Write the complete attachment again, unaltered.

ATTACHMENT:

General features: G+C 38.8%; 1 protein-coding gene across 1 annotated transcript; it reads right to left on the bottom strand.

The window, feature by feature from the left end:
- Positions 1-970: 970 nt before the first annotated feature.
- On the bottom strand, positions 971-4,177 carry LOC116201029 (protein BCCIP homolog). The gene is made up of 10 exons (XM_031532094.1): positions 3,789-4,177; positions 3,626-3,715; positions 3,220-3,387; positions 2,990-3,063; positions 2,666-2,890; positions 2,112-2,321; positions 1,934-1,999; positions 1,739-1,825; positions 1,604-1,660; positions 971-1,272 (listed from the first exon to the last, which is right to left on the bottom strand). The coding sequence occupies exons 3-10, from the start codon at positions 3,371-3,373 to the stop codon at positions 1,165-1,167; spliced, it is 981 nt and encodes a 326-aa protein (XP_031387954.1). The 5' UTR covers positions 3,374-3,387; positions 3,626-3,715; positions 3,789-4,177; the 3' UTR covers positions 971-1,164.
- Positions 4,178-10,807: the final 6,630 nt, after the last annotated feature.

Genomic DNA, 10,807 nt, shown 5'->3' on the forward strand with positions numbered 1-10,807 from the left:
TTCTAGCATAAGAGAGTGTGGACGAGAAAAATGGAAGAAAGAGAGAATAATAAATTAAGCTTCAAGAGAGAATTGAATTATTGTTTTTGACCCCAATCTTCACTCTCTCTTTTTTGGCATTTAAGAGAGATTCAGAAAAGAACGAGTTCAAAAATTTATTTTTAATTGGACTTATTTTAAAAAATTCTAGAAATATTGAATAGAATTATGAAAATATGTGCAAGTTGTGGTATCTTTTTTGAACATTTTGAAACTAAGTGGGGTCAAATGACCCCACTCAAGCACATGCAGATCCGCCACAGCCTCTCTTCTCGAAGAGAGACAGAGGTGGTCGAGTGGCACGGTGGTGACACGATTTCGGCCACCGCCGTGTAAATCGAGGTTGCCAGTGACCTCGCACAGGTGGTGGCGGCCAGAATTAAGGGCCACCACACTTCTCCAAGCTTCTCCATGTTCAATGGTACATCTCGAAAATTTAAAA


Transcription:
General features: G+C 38.8%; 1 protein-coding gene across 1 annotated transcript; it reads right to left on the bottom strand.

The window, feature by feature from the left end:
- Positions 1-970: 970 nt before the first annotated feature.
- On the bottom strand, positions 971-4,177 carry LOC116201029 (protein BCCIP homolog). The gene is made up of 10 exons (XM_031532094.1): positions 3,789-4,177; positions 3,626-3,715; positions 3,220-3,387; positions 2,990-3,063; positions 2,666-2,890; positions 2,112-2,321; positions 1,934-1,999; positions 1,739-1,825; positions 1,604-1,660; positions 971-1,272 (listed from the first exon to the last, which is right to left on the bottom strand). The coding sequence occupies exons 3-10, from the start codon at positions 3,371-3,373 to the stop codon at positions 1,165-1,167; spliced, it is 981 nt and encodes a 326-aa protein (XP_031387954.1). The 5' UTR covers positions 3,374-3,387; positions 3,626-3,715; positions 3,789-4,177; the 3' UTR covers positions 971-1,164.
- Positions 4,178-10,807: the final 6,630 nt, after the last annotated feature.

Genomic DNA, 10,807 nt, shown 5'->3' on the forward strand with positions numbered 1-10,807 from the left:
TTCTAGCATAAGAGAGTGTGGACGAGAAAAATGGAAGAAAGAGAGAATAATAAATTAAGCTTCAAGAGAGAATTGAATTATTGTTTTTGACCCCAATCTTCACTCTCTCTTTTTTGGCATTTAAGAGAGATTCAGAAAAGAACGAGTTCAAAAATTTATTTTTAATTGGACTTATTTTAAAAAATTCTAGAAATATTGAATAGAATTATGAAAATATGTGCAAGTTGTGGTATCTTTTTTGAACATTTTGAAACTAAGTGGGGTCAAATGACCCCACTCAAGCACATGCAGATCCGCCACAGCCTCTCTTCTCGAAGAGAGACAGAGGTGGTCGAGTGGCACGGTGGTGACACGATTTCGGCCACCGCCGTGTAAATCGAGGTTGCCAGTGACCTCGCACAGGTGGTGGCGGCCAGAATTAAGGGCCACCACACTTCTCCAAGCTTCTCCATGTTCAATGGTACATCTCGAAAATTTAAAA